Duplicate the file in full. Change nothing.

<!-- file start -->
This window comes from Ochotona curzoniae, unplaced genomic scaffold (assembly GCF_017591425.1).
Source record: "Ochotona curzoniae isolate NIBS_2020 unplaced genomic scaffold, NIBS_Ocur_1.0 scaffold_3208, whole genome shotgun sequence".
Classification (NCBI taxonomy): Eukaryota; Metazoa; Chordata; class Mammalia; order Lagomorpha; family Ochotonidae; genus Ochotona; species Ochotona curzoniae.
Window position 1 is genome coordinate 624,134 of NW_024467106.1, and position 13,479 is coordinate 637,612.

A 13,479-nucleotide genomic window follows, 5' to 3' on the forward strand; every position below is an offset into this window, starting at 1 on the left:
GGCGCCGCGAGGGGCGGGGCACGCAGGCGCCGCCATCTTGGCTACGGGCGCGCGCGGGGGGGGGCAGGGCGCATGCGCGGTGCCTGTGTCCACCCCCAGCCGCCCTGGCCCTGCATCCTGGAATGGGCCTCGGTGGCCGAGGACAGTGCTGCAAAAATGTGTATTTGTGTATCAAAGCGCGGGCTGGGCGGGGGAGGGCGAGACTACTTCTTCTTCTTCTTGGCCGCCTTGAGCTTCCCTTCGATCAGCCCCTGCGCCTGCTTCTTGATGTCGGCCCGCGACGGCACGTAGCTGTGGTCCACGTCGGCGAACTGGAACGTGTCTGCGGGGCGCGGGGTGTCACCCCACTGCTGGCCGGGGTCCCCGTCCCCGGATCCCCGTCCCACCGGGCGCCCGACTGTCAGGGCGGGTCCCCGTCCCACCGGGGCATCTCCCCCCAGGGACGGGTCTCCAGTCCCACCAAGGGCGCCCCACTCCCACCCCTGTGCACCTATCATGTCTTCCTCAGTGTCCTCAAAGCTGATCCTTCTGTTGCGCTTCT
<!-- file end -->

This window comes from Ochotona curzoniae, unplaced genomic scaffold (assembly GCF_017591425.1).
Source record: "Ochotona curzoniae isolate NIBS_2020 unplaced genomic scaffold, NIBS_Ocur_1.0 scaffold_3208, whole genome shotgun sequence".
Classification (NCBI taxonomy): Eukaryota; Metazoa; Chordata; class Mammalia; order Lagomorpha; family Ochotonidae; genus Ochotona; species Ochotona curzoniae.
Window position 1 is genome coordinate 624,134 of NW_024467106.1, and position 13,479 is coordinate 637,612.

A 13,479-nucleotide genomic window follows, 5' to 3' on the forward strand; every position below is an offset into this window, starting at 1 on the left:
GGCGCCGCGAGGGGCGGGGCACGCAGGCGCCGCCATCTTGGCTACGGGCGCGCGCGGGGGGGGGCAGGGCGCATGCGCGGTGCCTGTGTCCACCCCCAGCCGCCCTGGCCCTGCATCCTGGAATGGGCCTCGGTGGCCGAGGACAGTGCTGCAAAAATGTGTATTTGTGTATCAAAGCGCGGGCTGGGCGGGGGAGGGCGAGACTACTTCTTCTTCTTCTTGGCCGCCTTGAGCTTCCCTTCGATCAGCCCCTGCGCCTGCTTCTTGATGTCGGCCCGCGACGGCACGTAGCTGTGGTCCACGTCGGCGAACTGGAACGTGTCTGCGGGGCGCGGGGTGTCACCCCACTGCTGGCCGGGGTCCCCGTCCCCGGATCCCCGTCCCACCGGGCGCCCGACTGTCAGGGCGGGTCCCCGTCCCACCGGGGCATCTCCCCCCAGGGACGGGTCTCCAGTCCCACCAAGGGCGCCCCACTCCCACCCCTGTGCACCTATCATGTCTTCCTCAGTGTCCTCAAAGCTGATCCTTCTGTTGCGCTTCT